Kinneret Administration Nurtures Lawn - Despite Water Restrictions on Grass

As the Water Authority is publishing new regulations to decrease water consumption and targeting grass as one of the most wasteful ornamental plants, the Kinneret Administration - which maintains the shores of Israel's largest reservoir, Lake Kinneret - is nurturing a green stretch of lawn in front of its office.

"Even if this is legal, this body is supposed to be a role model and it's setting a bad example for the public, and there is something wrong with this," says a student at Kinneret College, which is located across the road.

The grassy lawn outside the Kinneret Drainage Authority and the Kinneret Administration offices, at Tzemach Junction, was planted at the end of last summer, when the water crisis was beginning. The Kinneret Drainage Authority implements the policies of the Kinneret Association of Towns, a new body that manages the lake shores.

In order to conserve water, the Water Authority announced this week that local authorities that do not meet demands to cut water consumption will have to dry out lawns. This means that lawns will be prohibited in the yards of apartment buildings and private homes.

"You can sow grass but you can't water it," said Uri Shor, Water Authority spokesman. "It is certainly glaring that such a body is growing a lawn, but as long as it has not been proved that they are watering it, they have not violated the law."

Yossi Vardi, chairman of the Kinneret Towns Association, said, "We have not yet received the regulations. We will conform to them when we do."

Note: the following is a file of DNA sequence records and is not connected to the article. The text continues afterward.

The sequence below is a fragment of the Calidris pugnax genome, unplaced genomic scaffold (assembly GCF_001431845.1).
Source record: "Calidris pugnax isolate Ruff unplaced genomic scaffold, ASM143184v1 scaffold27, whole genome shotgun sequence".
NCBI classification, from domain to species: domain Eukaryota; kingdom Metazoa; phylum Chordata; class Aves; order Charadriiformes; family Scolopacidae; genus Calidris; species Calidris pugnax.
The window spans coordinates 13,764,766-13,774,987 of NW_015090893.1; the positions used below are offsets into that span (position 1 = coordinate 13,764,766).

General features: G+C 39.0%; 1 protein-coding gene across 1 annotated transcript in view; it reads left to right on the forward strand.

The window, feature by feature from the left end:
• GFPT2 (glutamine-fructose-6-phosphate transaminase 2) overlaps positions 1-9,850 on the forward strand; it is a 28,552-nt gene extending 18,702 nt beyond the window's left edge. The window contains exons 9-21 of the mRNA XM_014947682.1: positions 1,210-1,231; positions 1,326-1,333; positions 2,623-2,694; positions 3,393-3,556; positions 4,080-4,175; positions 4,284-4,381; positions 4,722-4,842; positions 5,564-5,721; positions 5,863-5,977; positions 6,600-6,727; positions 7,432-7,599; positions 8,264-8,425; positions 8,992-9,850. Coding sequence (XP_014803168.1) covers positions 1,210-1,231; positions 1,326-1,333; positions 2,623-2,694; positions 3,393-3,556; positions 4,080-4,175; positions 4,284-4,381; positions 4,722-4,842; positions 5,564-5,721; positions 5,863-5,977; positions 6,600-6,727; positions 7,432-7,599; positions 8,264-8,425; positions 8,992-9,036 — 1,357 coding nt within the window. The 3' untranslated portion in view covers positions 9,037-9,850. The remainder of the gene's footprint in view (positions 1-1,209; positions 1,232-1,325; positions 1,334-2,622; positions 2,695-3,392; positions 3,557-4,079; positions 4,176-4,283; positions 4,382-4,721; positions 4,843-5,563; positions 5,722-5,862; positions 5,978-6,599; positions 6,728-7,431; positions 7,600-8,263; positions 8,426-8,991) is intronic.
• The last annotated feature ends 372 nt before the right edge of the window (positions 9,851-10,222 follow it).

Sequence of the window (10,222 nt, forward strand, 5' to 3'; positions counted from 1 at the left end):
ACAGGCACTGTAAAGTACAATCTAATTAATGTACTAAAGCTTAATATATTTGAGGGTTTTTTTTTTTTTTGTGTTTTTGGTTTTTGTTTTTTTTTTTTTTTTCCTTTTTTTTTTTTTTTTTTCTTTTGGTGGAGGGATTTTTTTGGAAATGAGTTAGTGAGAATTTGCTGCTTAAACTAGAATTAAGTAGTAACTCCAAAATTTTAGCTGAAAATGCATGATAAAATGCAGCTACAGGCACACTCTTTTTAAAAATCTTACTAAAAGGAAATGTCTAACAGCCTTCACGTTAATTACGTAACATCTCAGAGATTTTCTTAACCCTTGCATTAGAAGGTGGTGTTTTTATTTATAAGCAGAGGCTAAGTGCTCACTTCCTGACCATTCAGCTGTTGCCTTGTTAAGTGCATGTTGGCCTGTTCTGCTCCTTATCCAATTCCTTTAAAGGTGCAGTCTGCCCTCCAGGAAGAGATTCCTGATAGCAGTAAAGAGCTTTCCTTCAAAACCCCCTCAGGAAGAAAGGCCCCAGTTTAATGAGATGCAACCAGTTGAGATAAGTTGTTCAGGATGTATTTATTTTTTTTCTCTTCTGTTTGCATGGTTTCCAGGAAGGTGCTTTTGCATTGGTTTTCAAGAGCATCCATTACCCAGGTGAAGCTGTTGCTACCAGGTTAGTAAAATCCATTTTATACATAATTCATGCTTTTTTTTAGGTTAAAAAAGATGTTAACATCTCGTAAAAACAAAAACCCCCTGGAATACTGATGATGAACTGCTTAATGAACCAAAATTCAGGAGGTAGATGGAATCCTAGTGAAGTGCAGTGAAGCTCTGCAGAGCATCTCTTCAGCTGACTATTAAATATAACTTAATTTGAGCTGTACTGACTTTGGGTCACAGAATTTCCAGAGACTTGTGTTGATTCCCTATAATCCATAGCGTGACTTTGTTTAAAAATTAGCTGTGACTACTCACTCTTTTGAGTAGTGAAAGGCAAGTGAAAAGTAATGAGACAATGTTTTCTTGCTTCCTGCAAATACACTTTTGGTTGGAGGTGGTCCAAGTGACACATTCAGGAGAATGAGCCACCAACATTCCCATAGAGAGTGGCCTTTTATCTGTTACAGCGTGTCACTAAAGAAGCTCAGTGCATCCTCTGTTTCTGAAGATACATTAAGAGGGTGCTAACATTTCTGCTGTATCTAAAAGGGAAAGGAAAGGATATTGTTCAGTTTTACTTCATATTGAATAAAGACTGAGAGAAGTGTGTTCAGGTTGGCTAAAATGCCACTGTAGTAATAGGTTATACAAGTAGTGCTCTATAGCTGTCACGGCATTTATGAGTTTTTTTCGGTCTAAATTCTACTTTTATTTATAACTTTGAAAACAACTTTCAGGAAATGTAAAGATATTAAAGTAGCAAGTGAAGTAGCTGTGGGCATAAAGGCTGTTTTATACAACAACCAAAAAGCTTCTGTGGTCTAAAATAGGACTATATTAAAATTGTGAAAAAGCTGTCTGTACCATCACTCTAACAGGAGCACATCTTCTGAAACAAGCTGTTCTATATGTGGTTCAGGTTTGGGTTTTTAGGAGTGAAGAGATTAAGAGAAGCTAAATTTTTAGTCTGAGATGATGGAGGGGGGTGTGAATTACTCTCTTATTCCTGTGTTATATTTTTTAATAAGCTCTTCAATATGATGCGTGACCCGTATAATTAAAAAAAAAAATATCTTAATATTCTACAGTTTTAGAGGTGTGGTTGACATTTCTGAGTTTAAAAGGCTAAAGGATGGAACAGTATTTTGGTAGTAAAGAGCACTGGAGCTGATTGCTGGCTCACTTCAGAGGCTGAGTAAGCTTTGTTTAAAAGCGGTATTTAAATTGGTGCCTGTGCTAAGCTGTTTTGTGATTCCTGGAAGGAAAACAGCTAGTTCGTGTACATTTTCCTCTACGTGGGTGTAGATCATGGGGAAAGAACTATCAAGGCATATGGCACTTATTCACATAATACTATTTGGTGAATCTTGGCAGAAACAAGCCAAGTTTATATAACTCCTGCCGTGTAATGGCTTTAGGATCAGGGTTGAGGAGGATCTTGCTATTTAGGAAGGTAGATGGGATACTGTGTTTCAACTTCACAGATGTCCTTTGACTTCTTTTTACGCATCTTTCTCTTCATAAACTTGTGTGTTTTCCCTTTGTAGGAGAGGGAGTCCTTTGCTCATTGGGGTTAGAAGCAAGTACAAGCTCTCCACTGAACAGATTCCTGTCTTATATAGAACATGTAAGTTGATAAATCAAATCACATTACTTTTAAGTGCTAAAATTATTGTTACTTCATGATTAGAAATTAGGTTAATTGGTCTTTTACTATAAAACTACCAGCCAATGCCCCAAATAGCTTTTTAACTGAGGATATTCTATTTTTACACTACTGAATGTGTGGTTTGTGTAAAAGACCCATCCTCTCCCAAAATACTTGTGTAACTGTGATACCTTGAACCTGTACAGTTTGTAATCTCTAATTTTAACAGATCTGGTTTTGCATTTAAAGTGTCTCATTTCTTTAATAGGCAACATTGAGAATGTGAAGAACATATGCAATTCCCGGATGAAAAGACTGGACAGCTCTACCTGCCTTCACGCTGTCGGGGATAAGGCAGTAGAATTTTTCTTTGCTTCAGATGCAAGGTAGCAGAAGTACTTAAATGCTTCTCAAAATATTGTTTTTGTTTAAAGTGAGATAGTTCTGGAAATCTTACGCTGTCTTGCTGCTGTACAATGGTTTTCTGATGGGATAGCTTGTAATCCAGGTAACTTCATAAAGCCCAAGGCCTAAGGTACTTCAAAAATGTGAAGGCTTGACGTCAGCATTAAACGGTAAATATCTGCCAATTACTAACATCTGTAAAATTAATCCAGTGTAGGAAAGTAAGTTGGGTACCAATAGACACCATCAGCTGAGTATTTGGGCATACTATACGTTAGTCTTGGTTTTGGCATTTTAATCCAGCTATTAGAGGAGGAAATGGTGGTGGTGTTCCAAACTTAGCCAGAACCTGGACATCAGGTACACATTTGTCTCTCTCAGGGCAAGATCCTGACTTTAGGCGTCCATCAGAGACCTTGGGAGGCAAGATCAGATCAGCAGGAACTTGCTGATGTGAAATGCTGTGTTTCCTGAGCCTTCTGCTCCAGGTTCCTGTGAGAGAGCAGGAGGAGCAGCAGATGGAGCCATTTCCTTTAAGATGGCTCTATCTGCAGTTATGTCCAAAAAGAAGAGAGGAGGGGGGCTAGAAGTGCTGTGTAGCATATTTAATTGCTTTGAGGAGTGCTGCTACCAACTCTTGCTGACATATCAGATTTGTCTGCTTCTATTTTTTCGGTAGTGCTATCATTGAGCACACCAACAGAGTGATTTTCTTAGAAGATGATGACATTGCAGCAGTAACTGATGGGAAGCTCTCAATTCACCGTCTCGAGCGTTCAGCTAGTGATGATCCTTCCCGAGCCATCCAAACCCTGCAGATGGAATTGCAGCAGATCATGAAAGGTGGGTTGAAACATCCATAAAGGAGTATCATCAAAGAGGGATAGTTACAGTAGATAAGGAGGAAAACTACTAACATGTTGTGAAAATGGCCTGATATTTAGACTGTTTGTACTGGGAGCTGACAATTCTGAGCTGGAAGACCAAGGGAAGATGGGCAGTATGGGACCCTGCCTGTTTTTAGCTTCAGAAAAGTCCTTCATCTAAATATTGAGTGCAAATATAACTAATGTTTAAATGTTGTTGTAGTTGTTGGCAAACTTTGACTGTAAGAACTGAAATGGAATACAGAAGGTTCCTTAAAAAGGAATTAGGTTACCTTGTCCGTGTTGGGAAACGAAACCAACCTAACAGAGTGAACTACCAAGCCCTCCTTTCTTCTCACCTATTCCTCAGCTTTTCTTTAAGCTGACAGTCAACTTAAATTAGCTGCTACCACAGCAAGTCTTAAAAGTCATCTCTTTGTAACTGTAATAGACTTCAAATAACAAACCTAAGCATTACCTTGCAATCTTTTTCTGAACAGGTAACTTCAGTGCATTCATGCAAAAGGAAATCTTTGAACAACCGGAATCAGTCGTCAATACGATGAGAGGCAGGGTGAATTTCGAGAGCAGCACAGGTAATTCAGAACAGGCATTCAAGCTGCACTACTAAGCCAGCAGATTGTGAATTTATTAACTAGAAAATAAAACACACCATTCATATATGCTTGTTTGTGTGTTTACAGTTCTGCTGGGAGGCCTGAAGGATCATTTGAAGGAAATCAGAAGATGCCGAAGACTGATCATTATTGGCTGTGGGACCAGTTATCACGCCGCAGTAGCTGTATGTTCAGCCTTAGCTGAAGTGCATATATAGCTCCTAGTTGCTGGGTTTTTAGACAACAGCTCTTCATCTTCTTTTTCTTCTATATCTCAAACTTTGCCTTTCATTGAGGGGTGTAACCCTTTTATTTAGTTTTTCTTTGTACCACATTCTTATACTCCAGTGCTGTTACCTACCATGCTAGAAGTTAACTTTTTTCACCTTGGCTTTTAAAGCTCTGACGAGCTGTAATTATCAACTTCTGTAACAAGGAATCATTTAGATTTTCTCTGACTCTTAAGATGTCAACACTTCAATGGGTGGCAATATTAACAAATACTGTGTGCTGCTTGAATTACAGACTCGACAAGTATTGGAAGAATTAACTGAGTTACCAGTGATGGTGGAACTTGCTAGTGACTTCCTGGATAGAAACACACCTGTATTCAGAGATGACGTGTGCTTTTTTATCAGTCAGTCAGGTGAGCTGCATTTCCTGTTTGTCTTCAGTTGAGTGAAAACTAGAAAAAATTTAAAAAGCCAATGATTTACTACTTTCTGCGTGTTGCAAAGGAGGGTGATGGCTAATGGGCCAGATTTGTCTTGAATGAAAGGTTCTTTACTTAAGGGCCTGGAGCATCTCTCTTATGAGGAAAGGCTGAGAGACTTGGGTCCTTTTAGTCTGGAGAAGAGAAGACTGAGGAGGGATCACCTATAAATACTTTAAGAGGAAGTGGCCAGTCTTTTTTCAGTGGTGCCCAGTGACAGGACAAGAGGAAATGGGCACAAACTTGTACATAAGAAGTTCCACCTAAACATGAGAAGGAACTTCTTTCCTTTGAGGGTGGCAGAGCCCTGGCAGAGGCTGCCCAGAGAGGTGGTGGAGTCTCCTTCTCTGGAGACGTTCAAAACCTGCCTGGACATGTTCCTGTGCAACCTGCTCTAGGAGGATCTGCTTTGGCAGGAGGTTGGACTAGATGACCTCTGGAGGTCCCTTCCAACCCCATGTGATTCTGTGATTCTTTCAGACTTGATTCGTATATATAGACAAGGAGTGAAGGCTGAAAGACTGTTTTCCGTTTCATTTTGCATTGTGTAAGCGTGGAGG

Meanwhile, Green Course - Students for the Environment denounced the Kinneret Association of Towns over its request to take control of a beach on the lake in order to establish a dock there, as was first reported two weeks ago in Haaretz.

"The Kinneret Towns Association was established in order to preserve the Kinneret beaches, many of which already have been stolen from the public by private entrepreneurs, construction and more," said Yochi Jacobson, the organization's spokeswoman in the North. "How can it be that the Kinneret Towns Association is initiating an absurd move like this, even though it has alternatives? Instead of preserving the lakeshore environment and doing its job, the Kinneret Towns Association has thus far largely made public relations moves intended to justify its existence."

Vardi said, "We will decide what we are going to do. We thought this was a suitable place to launch the patrol boats, but if the Committee for the Preservation of the Lakeshore Environment objects, we aren't going to go to war with them."